Sunday, December 2, 2012

Our Eyes At Last Shall See

"And our eyes at last shall see Him,
through His own redeeming love.
For that child so dear and gentle
is our LORD in heav’n above.
And He leads His children on
to the place where He has gone."
“Once in Royal David’s City” 
Cecil Frances Alexander
Ireland, 1848

 Philippe de Champaigne
"The Nativity"

The Season of Advent is a prime example of the tension we live in: the now but not yet. It's the tension we feel when we're called to rejoice that our loved ones who have died are with God, but all we want to do is cry because they're no longer with us. It's the tension that forms a lump in our throats as we look at a world that doesn’t appear “saved” in any sense of the word. It's the tension that hurts while we live in a body redeemed by Christ, but all that body does is torment us. It's the tension buried in the fact that the love of God isn’t all happiness and joy, the tension in knowing we're healed but hurting, the tension that means the Son of God had to suffer for our redemption.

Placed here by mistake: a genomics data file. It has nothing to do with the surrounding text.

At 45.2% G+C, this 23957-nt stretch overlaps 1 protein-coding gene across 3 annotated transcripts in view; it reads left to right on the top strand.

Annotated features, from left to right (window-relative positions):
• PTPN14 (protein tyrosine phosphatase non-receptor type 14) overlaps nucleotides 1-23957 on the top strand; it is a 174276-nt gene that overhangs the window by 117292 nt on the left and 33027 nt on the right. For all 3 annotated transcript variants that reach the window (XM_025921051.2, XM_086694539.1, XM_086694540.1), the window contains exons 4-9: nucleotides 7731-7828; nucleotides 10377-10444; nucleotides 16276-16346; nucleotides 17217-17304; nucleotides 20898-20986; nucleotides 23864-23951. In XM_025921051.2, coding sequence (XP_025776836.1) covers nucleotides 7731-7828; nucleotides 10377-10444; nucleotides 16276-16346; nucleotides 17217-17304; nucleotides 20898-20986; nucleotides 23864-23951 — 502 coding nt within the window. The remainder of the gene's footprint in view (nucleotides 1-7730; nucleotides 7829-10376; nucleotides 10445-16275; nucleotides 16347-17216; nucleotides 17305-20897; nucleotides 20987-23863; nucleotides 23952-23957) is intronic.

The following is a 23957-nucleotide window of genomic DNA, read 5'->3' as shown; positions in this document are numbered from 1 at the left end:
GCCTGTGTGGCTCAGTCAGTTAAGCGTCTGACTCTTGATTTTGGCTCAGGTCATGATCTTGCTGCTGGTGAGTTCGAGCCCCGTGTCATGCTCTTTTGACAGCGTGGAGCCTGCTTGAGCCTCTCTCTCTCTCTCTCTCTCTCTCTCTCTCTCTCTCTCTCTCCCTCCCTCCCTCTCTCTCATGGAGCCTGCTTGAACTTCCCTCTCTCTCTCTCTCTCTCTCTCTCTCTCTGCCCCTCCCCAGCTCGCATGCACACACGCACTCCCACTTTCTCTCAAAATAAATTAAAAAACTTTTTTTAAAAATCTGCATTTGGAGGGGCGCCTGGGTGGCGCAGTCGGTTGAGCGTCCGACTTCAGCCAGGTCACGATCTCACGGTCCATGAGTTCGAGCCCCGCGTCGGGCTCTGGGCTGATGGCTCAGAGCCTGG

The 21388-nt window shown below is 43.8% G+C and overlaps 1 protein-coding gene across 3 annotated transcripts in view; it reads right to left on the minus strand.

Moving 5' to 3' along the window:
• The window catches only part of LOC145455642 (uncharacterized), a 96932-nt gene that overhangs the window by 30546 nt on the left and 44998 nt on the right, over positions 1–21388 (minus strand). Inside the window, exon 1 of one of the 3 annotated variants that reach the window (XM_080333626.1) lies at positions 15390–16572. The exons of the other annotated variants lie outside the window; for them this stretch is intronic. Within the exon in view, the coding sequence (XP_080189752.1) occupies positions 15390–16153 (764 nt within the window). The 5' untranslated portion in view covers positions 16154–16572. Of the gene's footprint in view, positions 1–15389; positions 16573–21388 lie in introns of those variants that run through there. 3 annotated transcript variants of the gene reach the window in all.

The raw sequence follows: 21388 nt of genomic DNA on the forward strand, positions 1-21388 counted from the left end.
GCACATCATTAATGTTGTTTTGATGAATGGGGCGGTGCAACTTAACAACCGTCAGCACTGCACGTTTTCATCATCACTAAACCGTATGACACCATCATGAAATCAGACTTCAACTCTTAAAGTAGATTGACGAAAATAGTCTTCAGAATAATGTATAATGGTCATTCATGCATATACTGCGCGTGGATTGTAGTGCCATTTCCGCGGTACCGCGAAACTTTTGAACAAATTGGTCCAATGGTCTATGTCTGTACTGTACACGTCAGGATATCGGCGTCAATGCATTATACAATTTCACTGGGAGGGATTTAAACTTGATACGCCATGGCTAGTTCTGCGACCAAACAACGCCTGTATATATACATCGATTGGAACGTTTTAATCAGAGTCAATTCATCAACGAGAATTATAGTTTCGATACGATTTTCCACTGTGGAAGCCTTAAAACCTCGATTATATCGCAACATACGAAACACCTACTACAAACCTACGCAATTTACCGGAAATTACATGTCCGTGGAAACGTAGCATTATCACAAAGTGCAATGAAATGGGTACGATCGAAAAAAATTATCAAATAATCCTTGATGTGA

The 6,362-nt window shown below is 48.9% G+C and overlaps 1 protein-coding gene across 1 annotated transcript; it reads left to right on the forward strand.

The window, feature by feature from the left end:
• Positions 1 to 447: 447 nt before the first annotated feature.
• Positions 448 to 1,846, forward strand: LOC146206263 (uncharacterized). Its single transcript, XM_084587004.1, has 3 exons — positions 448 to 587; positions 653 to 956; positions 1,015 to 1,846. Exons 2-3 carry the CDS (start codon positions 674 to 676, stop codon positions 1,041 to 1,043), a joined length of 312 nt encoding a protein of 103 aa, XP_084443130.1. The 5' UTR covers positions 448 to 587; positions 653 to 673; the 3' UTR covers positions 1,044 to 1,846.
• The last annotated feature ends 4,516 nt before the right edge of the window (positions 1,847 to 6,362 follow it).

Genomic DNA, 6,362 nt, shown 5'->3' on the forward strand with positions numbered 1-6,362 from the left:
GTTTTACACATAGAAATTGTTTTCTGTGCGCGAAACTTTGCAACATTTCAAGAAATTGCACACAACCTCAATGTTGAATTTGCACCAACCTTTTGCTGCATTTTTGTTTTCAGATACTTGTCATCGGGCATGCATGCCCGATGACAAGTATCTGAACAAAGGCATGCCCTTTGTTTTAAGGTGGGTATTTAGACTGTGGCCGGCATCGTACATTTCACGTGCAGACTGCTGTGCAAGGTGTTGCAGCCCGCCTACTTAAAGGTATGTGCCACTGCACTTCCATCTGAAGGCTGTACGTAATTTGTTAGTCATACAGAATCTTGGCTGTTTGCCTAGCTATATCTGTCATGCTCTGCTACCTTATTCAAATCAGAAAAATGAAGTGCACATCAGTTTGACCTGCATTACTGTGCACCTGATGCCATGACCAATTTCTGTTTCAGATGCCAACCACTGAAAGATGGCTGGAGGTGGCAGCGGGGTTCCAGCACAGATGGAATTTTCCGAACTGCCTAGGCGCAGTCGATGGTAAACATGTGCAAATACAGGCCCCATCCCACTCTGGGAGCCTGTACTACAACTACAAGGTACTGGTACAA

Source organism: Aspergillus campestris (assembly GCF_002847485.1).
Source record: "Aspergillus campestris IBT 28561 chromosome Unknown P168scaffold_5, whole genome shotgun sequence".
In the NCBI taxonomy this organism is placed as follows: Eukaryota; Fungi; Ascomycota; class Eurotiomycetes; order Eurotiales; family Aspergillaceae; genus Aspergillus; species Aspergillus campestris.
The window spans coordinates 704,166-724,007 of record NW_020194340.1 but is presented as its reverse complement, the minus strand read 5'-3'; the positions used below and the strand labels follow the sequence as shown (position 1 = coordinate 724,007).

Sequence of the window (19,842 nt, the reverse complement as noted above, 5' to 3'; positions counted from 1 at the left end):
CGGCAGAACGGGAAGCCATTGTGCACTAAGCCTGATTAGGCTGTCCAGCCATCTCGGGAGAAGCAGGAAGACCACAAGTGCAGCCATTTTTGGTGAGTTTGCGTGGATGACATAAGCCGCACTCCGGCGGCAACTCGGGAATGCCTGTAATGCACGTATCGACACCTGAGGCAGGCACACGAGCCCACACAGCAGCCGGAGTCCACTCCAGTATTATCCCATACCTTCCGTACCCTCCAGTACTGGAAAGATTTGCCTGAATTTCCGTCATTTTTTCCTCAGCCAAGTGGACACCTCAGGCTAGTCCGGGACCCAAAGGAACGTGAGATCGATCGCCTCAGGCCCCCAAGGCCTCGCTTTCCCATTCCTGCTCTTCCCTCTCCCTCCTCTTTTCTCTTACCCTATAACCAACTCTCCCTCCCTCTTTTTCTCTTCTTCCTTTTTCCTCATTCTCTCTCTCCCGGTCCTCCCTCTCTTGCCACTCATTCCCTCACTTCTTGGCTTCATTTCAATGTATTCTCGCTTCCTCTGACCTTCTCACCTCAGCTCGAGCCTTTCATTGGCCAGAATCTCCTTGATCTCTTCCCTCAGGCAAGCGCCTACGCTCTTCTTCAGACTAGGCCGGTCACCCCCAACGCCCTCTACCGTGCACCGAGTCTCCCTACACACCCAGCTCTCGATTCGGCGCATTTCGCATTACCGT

Like a kid waiting for Christmas morning, we long to see our LORD with our own eyes, and we bear countless sleepless nights in the meantime. We will be able to see heaven because Jesus was born in a manger. That was His first appearance on earth. Today, you and I prepare for His second appearance. Rejoice in that tension this Advent season: our eyes, too, at last shall see Him, though today they can scarcely see at all.
"For unto you is born this day in the city of David a Savior, who is Christ the LORD."
Luke 2:11

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